In sum, as society evolves the scope of marriage is gradually reduced. To Morgan the endpoint may have been the nuclear family composed of one husband, one wife and their children. It is only a small step further to imagine the endpoint being freely contracted relationships between individuals, with such services as socialization, education, healthcare, and burial provided as a matter of right by the state, leaving parents unemcumbered to continue their relationships only so long as the transactions involved are mutually satisfactory.

    In the 19th century, two strands of thought explore these possibilities. Wikipedia describes them as follows,

    Free Love

    The term free love has been used since at least the nineteenth century to describe a social movement that rejects marriage, which is seen as a form of social bondage, especially for women. Much of the free love tradition has a civil libertarian philosophy that seeks freedom from State and Church interference in personal relationships. In addition, some free love writing has argued that both men and women have the right to sexual pleasure.

    While the phrase “free love” is often associated with promiscuity in the popular imagination, especially in reference to the counterculture of the 1960s and 1970s, historically the free love movement has not advocated multiple sexual partners. Rather, it has argued that love relations which are freely entered into should not be regulated by law. Thus, free love practice may include long-term monogamous relationships or even celibacy, but would not include institutional forms of polygamy such as a king and his concubines. Laws of particular concern to free love movements have included those that prevent an unmarried couple from living together, and those that regulate adultery and divorce, as well as age of consent, birth control, homosexuality, abortion and prostitution, although not all free lovers agree on these issues. The abrogation of individual rights in marriage is also a concern — for example, some legislatures do not recognise spousal rape, or treat it less seriously than non-spousal rape. Free love movements since the 19th century have also defended the right to publicly discuss sexuality, and have battled obscenity laws.

    In the 20th century, some free love proponents extended the critique of marriage to argue that marriage as a social institution encourages emotional possessiveness and psychological enslavement.

    Group Marriage

    Group marriage occasionally occurred in communal societies founded in the 19th and 20th centuries. An exceptionally long-lived example was the Oneida Community founded by the Congregationalist minister John Humphrey Noyes in 1848. Noyes taught that he and his followers had undergone sanctification; that is, it was impossible for them to sin, and that for the sanctified, marriage (along with private property) was abolished as an expression of jealousy and exclusiveness. The Oneida commune practiced sexual communalism and shared parental responsibilities, and in effect functioned as a large group marriage until sometime in the period 1879-1881.

    The Kerista Commune practiced group marriage in San Francisco from 1971 to 1991.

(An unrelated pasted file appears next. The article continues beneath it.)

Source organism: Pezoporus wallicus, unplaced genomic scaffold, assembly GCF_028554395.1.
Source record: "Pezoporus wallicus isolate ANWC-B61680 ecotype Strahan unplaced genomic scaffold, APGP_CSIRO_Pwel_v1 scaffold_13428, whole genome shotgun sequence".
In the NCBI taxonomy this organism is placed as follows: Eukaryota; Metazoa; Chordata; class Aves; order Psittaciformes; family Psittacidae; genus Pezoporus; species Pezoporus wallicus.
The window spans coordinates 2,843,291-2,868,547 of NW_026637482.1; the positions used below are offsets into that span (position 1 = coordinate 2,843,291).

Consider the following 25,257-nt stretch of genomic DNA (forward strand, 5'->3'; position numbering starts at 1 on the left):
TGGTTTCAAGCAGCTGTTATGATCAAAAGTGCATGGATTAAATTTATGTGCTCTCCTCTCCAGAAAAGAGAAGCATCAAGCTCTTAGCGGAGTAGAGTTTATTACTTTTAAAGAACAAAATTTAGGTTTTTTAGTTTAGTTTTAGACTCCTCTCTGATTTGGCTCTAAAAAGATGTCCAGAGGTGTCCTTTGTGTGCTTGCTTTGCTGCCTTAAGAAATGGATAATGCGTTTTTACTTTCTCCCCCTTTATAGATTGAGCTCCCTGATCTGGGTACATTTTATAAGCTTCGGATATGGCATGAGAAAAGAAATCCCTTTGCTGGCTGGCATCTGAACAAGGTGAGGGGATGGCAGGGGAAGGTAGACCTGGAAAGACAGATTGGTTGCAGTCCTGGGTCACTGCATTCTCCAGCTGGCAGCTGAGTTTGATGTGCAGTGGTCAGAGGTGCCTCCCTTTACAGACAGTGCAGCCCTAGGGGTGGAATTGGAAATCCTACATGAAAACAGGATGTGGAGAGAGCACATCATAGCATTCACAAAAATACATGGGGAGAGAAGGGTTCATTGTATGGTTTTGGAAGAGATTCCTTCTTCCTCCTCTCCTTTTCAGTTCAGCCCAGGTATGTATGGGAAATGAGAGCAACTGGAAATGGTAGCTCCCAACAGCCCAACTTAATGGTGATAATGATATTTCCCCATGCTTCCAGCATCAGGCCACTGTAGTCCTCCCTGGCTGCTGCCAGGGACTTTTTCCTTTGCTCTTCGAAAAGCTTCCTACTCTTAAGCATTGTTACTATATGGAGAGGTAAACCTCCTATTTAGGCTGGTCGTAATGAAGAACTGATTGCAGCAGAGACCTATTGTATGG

It is difficult to estimate the number of people who actually practice group marriage in modern societies, as this form of marriage is not officially recognized in any jurisdiction, and illegal in many; however, it seems likely that its practice is limited to relatively small numbers of people. With the legalization of Same-sex marriage in some parts of the United States and Canada, some members of the polyamory movement are talking about a reform movement to also allow group marriage.

    There are, however, good reasons why social anthropologists no longer accept Lewis Henry Morgan’s thinking unreservedly. The ideas of progress and unilineal evolution have long been out of fashion. Free love and group marriage are generally regarded as utopian ideas that led to a variety of 19th and 20th century social experiments, none of which have survived for very long, despite their recurring popularity among people seeking alternatives to what they see as the oppressive character of current institutions.

    I was serious, too, when I likened oneman’s arguments to those I heard concerning religion, when most educated opinion bought into the secularization thesis and “God is Dead” even made it to the cover of Time Magazine. Robert Heinlein’s future history, in which 21st century America is ruled, albeit briefly, by a radical theocracy seemed only the wildest of wild imaginings. That was before megachurches, televangelism, the Christian Coalition, Promise Keepers, Focus on the Family.

    I, for one, do not expect that family and marriage will remain unchanged, let alone that moves to invent a tradition that idealizes what was, for most Americans, a non-existent Ozzie and Harriet past will succeed. But neither do I imagine that the future of the American family will be either free love or group marriage. Projecting my own experience, I see the possibility that those of us who do marry successfully will work out new arrangements in which women are wage earners and equal partners, arranging for child care will continue to be a serious issue for families with young children, and long-married couples will gradually acquire a penumbra of unmarried friends for whom the mating game has soured, offering a kind of stability, albeit at one remove, that dyadic relations do not offer.

    Among those who marry successfully (and hopefully one day legally) I include gay couples like our friends Pat and Akira, who have been together for over twenty years, taken care of each others’ parents and attended their funerals together, share a passion for Butoh dancing, and have just built a marvelous modern Japanese style house in the Shitamachi neighborhood of Tokyo where Akira grew up (building on land that has been in Akira’s family for at least two generations).